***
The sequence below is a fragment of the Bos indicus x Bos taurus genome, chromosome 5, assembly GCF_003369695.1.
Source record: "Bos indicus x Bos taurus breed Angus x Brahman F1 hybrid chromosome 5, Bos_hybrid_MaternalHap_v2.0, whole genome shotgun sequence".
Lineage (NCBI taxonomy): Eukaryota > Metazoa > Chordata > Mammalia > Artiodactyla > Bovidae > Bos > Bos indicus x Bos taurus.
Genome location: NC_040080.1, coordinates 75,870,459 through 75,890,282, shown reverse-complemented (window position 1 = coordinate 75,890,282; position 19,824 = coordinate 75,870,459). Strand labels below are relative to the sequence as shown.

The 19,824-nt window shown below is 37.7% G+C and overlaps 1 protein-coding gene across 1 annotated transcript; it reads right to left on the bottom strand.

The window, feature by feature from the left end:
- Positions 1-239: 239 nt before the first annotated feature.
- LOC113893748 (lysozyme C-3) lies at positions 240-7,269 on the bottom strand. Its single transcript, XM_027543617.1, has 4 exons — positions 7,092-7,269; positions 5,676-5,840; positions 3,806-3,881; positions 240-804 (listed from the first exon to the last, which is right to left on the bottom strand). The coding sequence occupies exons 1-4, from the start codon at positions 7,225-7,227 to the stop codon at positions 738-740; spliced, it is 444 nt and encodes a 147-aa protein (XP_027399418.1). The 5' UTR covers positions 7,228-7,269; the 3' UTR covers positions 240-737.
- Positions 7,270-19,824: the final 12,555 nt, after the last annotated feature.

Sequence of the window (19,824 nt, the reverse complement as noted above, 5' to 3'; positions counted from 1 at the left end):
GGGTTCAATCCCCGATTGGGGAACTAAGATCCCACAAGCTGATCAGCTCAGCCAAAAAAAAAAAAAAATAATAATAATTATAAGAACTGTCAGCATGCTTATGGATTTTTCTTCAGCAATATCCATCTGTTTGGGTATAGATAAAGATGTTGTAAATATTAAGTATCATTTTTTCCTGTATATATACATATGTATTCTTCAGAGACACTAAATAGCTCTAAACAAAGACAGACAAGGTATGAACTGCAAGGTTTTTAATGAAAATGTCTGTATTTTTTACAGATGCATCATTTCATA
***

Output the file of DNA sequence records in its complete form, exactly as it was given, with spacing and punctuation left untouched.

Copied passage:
The sequence below is a fragment of the Bos indicus x Bos taurus genome, chromosome 5, assembly GCF_003369695.1.
Source record: "Bos indicus x Bos taurus breed Angus x Brahman F1 hybrid chromosome 5, Bos_hybrid_MaternalHap_v2.0, whole genome shotgun sequence".
Lineage (NCBI taxonomy): Eukaryota > Metazoa > Chordata > Mammalia > Artiodactyla > Bovidae > Bos > Bos indicus x Bos taurus.
Genome location: NC_040080.1, coordinates 75,870,459 through 75,890,282, shown reverse-complemented (window position 1 = coordinate 75,890,282; position 19,824 = coordinate 75,870,459). Strand labels below are relative to the sequence as shown.

The 19,824-nt window shown below is 37.7% G+C and overlaps 1 protein-coding gene across 1 annotated transcript; it reads right to left on the bottom strand.

The window, feature by feature from the left end:
- Positions 1-239: 239 nt before the first annotated feature.
- LOC113893748 (lysozyme C-3) lies at positions 240-7,269 on the bottom strand. Its single transcript, XM_027543617.1, has 4 exons — positions 7,092-7,269; positions 5,676-5,840; positions 3,806-3,881; positions 240-804 (listed from the first exon to the last, which is right to left on the bottom strand). The coding sequence occupies exons 1-4, from the start codon at positions 7,225-7,227 to the stop codon at positions 738-740; spliced, it is 444 nt and encodes a 147-aa protein (XP_027399418.1). The 5' UTR covers positions 7,228-7,269; the 3' UTR covers positions 240-737.
- Positions 7,270-19,824: the final 12,555 nt, after the last annotated feature.

Sequence of the window (19,824 nt, the reverse complement as noted above, 5' to 3'; positions counted from 1 at the left end):
GGGTTCAATCCCCGATTGGGGAACTAAGATCCCACAAGCTGATCAGCTCAGCCAAAAAAAAAAAAAAATAATAATAATTATAAGAACTGTCAGCATGCTTATGGATTTTTCTTCAGCAATATCCATCTGTTTGGGTATAGATAAAGATGTTGTAAATATTAAGTATCATTTTTTCCTGTATATATACATATGTATTCTTCAGAGACACTAAATAGCTCTAAACAAAGACAGACAAGGTATGAACTGCAAGGTTTTTAATGAAAATGTCTGTATTTTTTACAGATGCATCATTTCATA